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There was a recent article in Building Design magazine which drew a contrast between the fashion industry and the Architectural profession. The magazine is only available to subscribers but the article goes like this; The fashion industry has worked hard over time to offer well designed goods to suit every budget, but contemporary Architecture is still so expensive that it remains the preserve of an elite minority. As the cost of fashionable clothes have fallen over recent decades, so more people have been able to afford them. If Architects could reduce construction costs, then more people would commission contemporary Architecture and everyone would benifit.

There is a degree of truth to this but also some dishonesty, for example the construction industry cannot easily outsource its building work to low wage economies. That being said, the article was timely for me because I was completing my own experiment in low cost / high quality Architecture when it was published.

I had been asked by a client in Edinburgh, who was improving her garden, to design
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a room to compliment the new landscape. This was not an unusual request but the brief was exceptional. The client wanted an elegant, contemporary garden room of at least 20 square meters, with as much glass as possible, for well under £30k. This was a serious challenge but also an opportunity to try something different. If we used the normal construction method of timber frame with masonry walls and tile roof, the cost would easily be £35k, or more, for a building that size. Using that technology, It could also struggle to be either elegant or contemporary.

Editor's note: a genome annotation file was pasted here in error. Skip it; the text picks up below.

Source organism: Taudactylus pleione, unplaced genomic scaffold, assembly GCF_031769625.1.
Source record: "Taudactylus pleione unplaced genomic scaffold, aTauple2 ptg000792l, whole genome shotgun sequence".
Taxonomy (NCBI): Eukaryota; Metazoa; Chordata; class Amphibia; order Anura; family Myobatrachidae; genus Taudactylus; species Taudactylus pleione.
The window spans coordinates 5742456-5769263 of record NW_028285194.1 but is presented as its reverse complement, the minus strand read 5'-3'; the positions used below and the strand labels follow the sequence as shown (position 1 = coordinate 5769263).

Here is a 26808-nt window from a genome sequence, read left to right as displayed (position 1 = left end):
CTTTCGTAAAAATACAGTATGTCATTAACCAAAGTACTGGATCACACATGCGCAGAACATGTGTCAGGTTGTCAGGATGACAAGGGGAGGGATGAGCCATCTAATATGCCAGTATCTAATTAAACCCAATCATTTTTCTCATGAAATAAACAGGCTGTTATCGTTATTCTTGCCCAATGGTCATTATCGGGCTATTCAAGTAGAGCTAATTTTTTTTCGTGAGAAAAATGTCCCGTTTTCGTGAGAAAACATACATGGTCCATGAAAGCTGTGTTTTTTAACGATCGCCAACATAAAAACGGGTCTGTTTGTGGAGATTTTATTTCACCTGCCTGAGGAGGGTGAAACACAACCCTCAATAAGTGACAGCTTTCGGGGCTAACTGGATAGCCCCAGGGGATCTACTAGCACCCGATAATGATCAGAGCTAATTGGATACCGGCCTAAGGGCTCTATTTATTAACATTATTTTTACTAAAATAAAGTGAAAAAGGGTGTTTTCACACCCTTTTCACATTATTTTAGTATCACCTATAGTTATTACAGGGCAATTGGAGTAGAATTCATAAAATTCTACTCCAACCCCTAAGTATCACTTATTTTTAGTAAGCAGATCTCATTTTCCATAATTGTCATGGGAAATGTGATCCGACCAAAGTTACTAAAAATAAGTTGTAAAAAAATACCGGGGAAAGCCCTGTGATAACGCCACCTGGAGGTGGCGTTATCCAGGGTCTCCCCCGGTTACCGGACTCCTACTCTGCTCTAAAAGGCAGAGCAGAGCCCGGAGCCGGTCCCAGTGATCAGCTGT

Before she retired the client worked for a structural engineering firm, so she had a good grasp of the construction industry and appreciated my concerns. She also had a well developed aesthetic sensibility and during our discussion we got round to talking about mid 20th century modern Architecture. Then the solution hit me, a simple steel frame would solve both problems; it could be affordable and elegant.

The concept evolved several times and required a surprising amount of drawing and specification for such a small building.

The final design is simple but sophisticated, a square room, 4.5m wide with two walls of glass providing an uninterrupted view of the garden, like massive HD televisions. The roof overhang works several ways; drawing the eye down, towards the garden and away from the sky, when viewed from inside. By providing a sheltered, intermediate zone on the outside, it also caps off the garden room, making it appear larger, framing an elegant, horizontal proportion.

The big news is that the garden room cost just £27k, including VAT. In terms of value, it is extraordinary. While £27,000 is a large sum, in relative terms it is like getting a Rolls Royce for Mondeo money. So how does it work, why is it cheaper than a conventional building of the same size?

Steel and glass are expensive materials to buy, far more than timber, brick, blocks, roof tiles etc. But if steel and glass are designed correctly, they can have one huge advantage. Speed.